GitLFS is a good option for storing blobs such as binaries or any large non-source code artifact. This blog post shows you how to use GitLFS.
If you haven’t installed GitLFS just yet, then you need to install it first by entering the line below: git lfs install . Also, if haven’t created a git repo then you need to run the command git init.
If you already have a remote git repo then you can simply clone it using the well known command git clone <git_server_url>.
You need to configure your GitLFS server. Edit the git config file by adding the following sections:
Also add the following gitlfs config file:
Then the most important part is tracking the files you wish to store in the GitLFS server. A GitLFS server can be the same git server or a separate / dedicated server. To achieve this you can enter git lfs track “*.<file_extension>”
The next steps are straight forward, you simply run the usual commands git add <file_or_directory_path>, git commit -m “<commit_description>” and git push -u origin all. This works behind the scenes during git pull / push, so if you check your GitLFS server afterwards you will notice that the git server will only store pointers to the actual file in GitLFS server.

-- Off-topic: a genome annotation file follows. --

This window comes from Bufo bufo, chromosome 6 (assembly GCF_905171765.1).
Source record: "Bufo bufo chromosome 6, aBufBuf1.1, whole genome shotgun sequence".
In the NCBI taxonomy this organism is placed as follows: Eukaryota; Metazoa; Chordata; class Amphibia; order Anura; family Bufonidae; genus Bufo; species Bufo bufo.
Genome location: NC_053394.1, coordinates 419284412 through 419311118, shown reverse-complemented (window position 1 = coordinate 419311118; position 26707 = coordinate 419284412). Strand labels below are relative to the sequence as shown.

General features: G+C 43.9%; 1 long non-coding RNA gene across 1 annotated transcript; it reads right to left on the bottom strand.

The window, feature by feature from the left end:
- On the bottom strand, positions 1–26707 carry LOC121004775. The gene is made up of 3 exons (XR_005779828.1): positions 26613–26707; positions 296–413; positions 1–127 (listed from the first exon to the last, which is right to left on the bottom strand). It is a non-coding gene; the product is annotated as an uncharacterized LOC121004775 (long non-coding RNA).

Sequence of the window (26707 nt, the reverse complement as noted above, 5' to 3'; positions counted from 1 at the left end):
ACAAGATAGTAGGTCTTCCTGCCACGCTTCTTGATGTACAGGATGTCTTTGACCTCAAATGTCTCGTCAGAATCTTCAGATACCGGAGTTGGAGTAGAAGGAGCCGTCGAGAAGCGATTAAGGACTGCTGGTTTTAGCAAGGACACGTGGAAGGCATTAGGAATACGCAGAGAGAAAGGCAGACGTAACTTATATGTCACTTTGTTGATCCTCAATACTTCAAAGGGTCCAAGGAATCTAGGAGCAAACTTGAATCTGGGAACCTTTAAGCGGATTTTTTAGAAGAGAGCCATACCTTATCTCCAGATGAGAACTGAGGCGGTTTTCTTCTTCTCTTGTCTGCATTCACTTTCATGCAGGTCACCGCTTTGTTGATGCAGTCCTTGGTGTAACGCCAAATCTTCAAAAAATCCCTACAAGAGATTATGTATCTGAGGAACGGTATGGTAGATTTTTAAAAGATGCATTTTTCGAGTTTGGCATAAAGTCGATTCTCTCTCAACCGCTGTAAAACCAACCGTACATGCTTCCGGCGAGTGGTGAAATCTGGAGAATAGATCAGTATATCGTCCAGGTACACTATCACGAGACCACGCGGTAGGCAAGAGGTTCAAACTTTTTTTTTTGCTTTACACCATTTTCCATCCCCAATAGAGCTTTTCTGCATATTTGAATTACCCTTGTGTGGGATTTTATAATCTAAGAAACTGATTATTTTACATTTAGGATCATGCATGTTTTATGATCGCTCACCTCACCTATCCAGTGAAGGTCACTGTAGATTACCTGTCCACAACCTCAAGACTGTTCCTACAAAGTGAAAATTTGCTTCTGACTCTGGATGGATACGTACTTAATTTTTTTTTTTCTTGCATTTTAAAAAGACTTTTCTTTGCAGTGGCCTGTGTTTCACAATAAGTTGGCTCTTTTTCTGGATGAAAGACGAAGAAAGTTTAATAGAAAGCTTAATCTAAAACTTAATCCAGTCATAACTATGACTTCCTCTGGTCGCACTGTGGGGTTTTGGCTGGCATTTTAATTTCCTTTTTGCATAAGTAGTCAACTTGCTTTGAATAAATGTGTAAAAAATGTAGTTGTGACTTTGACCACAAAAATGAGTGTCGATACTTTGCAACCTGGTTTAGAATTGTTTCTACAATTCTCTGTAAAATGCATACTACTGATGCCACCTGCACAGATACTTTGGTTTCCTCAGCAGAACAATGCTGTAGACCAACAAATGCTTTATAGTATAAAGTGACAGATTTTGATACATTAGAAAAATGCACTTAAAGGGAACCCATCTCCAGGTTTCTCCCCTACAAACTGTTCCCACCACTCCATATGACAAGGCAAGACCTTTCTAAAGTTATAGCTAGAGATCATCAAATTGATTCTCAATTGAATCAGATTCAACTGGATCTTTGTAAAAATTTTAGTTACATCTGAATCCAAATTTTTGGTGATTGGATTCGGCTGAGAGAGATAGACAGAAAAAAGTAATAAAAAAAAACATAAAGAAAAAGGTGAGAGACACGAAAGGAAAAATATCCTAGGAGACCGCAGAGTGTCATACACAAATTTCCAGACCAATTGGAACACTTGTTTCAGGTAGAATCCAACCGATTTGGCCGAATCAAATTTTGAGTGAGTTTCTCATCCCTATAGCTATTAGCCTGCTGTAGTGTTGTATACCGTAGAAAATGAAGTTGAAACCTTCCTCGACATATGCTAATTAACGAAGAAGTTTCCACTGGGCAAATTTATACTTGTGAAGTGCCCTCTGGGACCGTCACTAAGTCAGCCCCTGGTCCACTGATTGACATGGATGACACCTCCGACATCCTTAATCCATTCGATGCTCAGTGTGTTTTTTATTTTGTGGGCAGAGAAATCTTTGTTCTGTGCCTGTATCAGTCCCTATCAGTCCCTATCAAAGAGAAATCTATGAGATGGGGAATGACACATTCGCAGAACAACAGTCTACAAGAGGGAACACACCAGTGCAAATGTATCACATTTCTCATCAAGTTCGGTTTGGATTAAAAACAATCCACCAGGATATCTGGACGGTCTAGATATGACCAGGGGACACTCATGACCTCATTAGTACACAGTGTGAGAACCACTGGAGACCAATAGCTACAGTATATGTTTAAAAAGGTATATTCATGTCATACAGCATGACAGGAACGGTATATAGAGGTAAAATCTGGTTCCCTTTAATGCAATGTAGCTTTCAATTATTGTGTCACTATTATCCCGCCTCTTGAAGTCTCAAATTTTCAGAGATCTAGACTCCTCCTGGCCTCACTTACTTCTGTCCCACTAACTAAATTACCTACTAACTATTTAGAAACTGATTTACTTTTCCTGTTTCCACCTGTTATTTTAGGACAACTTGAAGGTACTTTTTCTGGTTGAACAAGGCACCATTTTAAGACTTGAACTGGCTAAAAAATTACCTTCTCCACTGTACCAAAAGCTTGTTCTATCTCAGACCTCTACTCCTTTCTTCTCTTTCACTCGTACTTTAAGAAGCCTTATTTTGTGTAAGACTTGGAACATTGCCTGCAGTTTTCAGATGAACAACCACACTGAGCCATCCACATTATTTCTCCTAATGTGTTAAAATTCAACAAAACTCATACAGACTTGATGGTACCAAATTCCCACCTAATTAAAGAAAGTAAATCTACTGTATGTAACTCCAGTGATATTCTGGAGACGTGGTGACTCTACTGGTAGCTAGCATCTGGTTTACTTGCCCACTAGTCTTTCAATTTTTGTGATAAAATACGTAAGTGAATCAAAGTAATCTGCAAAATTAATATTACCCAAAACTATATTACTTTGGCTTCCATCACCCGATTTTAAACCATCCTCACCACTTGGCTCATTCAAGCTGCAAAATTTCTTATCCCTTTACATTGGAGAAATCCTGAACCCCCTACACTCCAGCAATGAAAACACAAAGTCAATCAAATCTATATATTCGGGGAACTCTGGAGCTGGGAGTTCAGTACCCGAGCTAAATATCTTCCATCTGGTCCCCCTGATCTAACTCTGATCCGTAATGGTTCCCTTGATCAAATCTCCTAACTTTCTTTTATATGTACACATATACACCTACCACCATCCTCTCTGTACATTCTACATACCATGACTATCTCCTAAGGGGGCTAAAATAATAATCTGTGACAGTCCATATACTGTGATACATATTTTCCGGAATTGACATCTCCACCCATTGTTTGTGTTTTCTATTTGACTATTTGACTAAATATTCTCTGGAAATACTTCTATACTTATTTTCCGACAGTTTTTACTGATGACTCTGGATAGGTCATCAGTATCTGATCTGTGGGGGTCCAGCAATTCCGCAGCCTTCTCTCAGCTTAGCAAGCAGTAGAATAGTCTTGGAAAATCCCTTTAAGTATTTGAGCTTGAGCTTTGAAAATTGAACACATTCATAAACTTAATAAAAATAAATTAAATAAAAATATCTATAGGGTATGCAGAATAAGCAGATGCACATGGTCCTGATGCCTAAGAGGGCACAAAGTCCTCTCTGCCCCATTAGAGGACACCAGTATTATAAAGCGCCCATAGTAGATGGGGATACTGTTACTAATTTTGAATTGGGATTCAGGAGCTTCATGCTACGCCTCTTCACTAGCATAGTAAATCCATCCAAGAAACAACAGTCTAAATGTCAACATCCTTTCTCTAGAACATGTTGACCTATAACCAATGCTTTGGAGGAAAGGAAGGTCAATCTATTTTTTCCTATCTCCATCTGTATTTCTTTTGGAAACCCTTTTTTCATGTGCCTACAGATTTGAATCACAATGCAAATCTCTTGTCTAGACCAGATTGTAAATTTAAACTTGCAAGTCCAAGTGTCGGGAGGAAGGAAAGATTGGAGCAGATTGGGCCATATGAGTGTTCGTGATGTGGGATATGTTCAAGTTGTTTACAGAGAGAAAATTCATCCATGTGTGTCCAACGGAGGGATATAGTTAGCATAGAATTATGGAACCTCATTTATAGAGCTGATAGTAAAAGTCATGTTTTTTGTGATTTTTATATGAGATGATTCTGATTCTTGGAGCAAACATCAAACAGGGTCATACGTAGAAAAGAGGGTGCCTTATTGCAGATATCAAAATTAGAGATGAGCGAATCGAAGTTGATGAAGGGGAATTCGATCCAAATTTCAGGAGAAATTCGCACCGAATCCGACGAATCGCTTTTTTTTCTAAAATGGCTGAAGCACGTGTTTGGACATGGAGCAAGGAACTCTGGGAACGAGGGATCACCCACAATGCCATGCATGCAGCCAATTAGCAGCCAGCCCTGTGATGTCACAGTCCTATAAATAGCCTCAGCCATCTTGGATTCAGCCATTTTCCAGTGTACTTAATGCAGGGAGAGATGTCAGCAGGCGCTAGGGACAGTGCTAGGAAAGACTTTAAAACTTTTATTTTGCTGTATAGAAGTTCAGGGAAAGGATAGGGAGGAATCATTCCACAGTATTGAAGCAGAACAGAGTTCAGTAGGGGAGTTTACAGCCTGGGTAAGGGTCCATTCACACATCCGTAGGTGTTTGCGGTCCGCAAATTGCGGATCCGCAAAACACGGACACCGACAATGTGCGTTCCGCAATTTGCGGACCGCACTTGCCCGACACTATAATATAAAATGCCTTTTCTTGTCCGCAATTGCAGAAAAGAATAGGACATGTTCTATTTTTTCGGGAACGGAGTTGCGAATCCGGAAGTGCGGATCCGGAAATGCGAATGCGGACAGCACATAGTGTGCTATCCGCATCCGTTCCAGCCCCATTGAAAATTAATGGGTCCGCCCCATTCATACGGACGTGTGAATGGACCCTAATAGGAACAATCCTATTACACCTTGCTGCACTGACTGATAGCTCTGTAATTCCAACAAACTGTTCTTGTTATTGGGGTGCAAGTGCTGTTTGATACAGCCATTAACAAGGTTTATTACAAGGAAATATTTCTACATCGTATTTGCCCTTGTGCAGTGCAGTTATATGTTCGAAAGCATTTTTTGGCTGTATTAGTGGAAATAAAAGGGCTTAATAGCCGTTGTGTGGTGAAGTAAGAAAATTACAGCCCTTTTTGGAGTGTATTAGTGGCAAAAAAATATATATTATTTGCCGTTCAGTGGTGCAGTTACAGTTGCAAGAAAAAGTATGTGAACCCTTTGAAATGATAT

If you’re using a self-signed certificate on your GitLFS server then you might need to run the following line too: git config –global –add http.sslVerify false .
I hope this saves you sometime in your next gitlfs related endeavor.
[ Update 10Oct2016: if you get the error “Your local changes to the following files would be overwritten by merge”, you will need to do the following -more info here-]
git checkout HEAD^<file_to_overwrite>
git pull -f
[ Update 10Oct2016: don’t forget to create a dev branch and merge it once your binaries have been pushed into the repo –more info here-]
git checkout -b dev_branch
git checkout master
git merge dev_branch
Javier Andrés Cáceres Alvis